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Zombie Transfusion

Review by: 
Automaton Transfusion
Release Date: 
Aspect Ratio: 
Directed by: 
Steven C. Miller
Garrett Jones
Juliet Reeves
William H. Bowman
Rowan Bousaid
Bottom Line: 
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When the publicity blurb for a film reads how it 'recalls the spirit, energy and inventiveness of' '"Night of the Living Dead", "The Texas Chainsaw Massacre" and "The Last House on the Left"', you know that an awful lot probably hinges on the use of the word 'recalls'  in that sentence. Young Florida film student, Steven C. Miller, certainly seems to have a flair for self promotion: his first low budget feature has been called 'an extraordinary debut', and Miller himself has been described as 'something new, young and fresh.' Although originally saddled with the odd title "Automation Transfusion", for its UK release Momentum Pictures have very wisely renamed the film -- resorting to a moniker that tells you everything you need to know about how 'new' and 'fresh' and 'extraordinary' this debut really is.
There is an established check list of clichés for indie horror flicks, and first and foremost on that list is that it will have lots and lots of zombies in it. Well we can certainly tick that one off here.
"Zombie Transfusion" seems to be a less than promising prospect on the surface of things: a low budget, grainy-looking indie film about zombies on the rampage. Do we really need another one? Indeed, the film contains not one single idea that you haven't seen essayed before in a million other such features. However, there is, despite that fact, clearly still some degree of film making talent here. The publicity blurb may well be playing fast and loose with the truth when it tries to make wild claims for the film's 'inventiveness', but there is certainly a great deal of spirit and a whole lot of energy to be felt exploding off the screen. Miller seems to have studied carefully every major zombie flick that's ever been made, and created a script that reproduces all their major set-pieces, using all the techniques you will be more than familiar with by now from "Dawn of the Dead" down to "28 Days Later"; but he's also injected a massive dose of high-octane adrenaline into what is by now looking to be rather stale material. Unlike many indie film makers, Miller uses the camera well, sets up a decent looking shot and can edit so as to create a sense of movement that hooks in the viewer and creates a sense of involvement. These are all basic skills any film maker needs to master, but rarely do you find them these days at this semi amateur level.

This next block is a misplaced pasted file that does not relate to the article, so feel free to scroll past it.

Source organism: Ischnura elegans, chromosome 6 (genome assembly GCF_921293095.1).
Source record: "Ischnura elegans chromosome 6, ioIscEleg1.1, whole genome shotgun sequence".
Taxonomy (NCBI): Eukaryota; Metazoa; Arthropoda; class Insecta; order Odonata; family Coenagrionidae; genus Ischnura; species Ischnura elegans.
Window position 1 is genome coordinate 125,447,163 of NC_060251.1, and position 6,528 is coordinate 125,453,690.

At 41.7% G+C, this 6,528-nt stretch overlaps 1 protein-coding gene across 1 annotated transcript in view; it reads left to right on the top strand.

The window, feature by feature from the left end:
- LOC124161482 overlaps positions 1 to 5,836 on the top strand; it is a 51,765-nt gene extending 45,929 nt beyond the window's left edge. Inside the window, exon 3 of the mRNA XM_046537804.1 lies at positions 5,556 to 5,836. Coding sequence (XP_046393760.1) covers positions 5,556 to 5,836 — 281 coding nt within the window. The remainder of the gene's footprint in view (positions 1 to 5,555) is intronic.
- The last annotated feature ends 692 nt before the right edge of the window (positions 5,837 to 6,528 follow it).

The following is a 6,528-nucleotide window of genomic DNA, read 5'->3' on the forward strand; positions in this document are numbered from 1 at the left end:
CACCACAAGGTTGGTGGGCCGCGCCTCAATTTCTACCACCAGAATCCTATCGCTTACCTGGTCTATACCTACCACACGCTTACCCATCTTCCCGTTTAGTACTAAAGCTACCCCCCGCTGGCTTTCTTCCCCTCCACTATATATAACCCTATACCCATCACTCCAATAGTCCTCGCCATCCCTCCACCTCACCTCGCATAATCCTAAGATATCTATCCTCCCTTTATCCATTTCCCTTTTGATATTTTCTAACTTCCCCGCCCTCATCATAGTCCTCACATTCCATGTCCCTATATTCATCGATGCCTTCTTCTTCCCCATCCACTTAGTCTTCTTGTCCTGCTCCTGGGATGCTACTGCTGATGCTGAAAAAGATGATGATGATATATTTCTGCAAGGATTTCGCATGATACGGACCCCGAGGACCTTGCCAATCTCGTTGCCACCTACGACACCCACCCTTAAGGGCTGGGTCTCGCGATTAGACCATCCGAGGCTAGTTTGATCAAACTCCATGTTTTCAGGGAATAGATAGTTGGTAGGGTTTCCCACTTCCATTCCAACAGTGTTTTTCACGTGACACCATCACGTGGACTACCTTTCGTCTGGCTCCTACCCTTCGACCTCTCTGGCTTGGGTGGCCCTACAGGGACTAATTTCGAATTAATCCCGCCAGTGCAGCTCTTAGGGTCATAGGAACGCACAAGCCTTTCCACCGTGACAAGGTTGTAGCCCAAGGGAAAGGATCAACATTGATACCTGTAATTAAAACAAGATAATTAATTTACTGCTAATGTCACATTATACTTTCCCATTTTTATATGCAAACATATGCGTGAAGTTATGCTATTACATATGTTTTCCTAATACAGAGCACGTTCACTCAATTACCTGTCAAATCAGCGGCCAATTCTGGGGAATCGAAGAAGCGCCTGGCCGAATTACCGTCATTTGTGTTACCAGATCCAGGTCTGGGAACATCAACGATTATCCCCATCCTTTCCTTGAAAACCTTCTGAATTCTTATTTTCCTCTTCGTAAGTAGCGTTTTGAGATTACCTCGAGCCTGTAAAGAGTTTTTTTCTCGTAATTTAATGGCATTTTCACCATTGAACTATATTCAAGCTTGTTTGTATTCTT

The irony is that, while the zombie film in all its most successful incarnations down the decades, has always been a vehicle for a kind of apocalyptic existential dread, in Miller's over-excitable hands, all you get is an overwhelming sense of the joyful exuberance of youth. Even when the fledgling director's cast of trendy high-school protagonists are having their legs ripped off, being attacked by zombified versions of their own parents or contemplating the end of civilisation as they've known it, the viewer never gets that awful sense of inescapable doom that is virtually the zombie flick's  raison d'être; instead one feels Miller and his friends reveling in the cheap gore (the gore effects straddle every continuum between very poor to extraordinarily realistic) and enjoying the conceit of getting to chainsaw the high school jock through the head, or shove a shard of broken class through a stiff-coloured dad's eyeball, or rip off the jaw of the snooty cheerleader. The film rushes delightedly from one action-packed, over-cranked, shaky-cam set-piece to the next with its ripe soundtrack of emo rock and thrash metal constantly jabbering away in the background, but never is there the slightest sense of real dread or horror at the atrocities occurring onscreen, no matter how hard the characters may be screaming or yelling.
After beginning with a conventionally-staged but well handled sequence with a rookie intern at a hospital mortuary getting a rather unpleasant surprise after he hears strange noises from one of the body storage units that prompt him to open it up and take a look, the film introduces its main cast members at the high school locker room. There's a handsome emo kid with ripped jeans and trendy haircut who's dating the cute cheerleader, the super cool black dude -- always ready with a cutting quip -- and their dumpy slacker pal who is put there purely for laughs. Hardly the most enticing bunch, but they indicate exactly who this film is being pitched at.